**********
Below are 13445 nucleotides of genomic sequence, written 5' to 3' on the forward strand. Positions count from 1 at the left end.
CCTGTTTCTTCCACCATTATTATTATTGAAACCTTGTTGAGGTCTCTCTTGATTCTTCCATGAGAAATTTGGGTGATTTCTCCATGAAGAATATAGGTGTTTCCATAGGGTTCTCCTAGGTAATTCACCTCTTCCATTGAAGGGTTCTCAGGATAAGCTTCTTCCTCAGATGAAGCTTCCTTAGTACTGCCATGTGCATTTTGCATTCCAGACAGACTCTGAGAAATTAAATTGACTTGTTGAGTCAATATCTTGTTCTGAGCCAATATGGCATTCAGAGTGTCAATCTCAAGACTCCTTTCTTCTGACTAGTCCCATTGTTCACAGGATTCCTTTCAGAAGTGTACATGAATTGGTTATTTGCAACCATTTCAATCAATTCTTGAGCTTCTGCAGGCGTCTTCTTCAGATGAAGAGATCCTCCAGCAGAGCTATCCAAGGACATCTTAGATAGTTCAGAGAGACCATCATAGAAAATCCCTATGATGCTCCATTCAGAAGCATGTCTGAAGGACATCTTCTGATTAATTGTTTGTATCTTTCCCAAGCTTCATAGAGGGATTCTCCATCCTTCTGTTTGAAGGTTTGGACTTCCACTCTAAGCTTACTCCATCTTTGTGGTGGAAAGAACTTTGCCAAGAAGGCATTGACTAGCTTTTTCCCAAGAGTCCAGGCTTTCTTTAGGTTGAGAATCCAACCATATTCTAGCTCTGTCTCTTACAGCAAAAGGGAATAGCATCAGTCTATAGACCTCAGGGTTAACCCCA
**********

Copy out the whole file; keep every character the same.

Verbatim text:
Below are 13445 nucleotides of genomic sequence, written 5' to 3' on the forward strand. Positions count from 1 at the left end.
CCTGTTTCTTCCACCATTATTATTATTGAAACCTTGTTGAGGTCTCTCTTGATTCTTCCATGAGAAATTTGGGTGATTTCTCCATGAAGAATATAGGTGTTTCCATAGGGTTCTCCTAGGTAATTCACCTCTTCCATTGAAGGGTTCTCAGGATAAGCTTCTTCCTCAGATGAAGCTTCCTTAGTACTGCCATGTGCATTTTGCATTCCAGACAGACTCTGAGAAATTAAATTGACTTGTTGAGTCAATATCTTGTTCTGAGCCAATATGGCATTCAGAGTGTCAATCTCAAGACTCCTTTCTTCTGACTAGTCCCATTGTTCACAGGATTCCTTTCAGAAGTGTACATGAATTGGTTATTTGCAACCATTTCAATCAATTCTTGAGCTTCTGCAGGCGTCTTCTTCAGATGAAGAGATCCTCCAGCAGAGCTATCCAAGGACATCTTAGATAGTTCAGAGAGACCATCATAGAAAATCCCTATGATGCTCCATTCAGAAGCATGTCTGAAGGACATCTTCTGATTAATTGTTTGTATCTTTCCCAAGCTTCATAGAGGGATTCTCCATCCTTCTGTTTGAAGGTTTGGACTTCCACTCTAAGCTTACTCCATCTTTGTGGTGGAAAGAACTTTGCCAAGAAGGCATTGACTAGCTTTTTCCCAAGAGTCCAGGCTTTCTTTAGGTTGAGAATCCAACCATATTCTAGCTCTGTCTCTTACAGCAAAAGGGAATAGCATCAGTCTATAGACCTCAGGGTTAACCCCA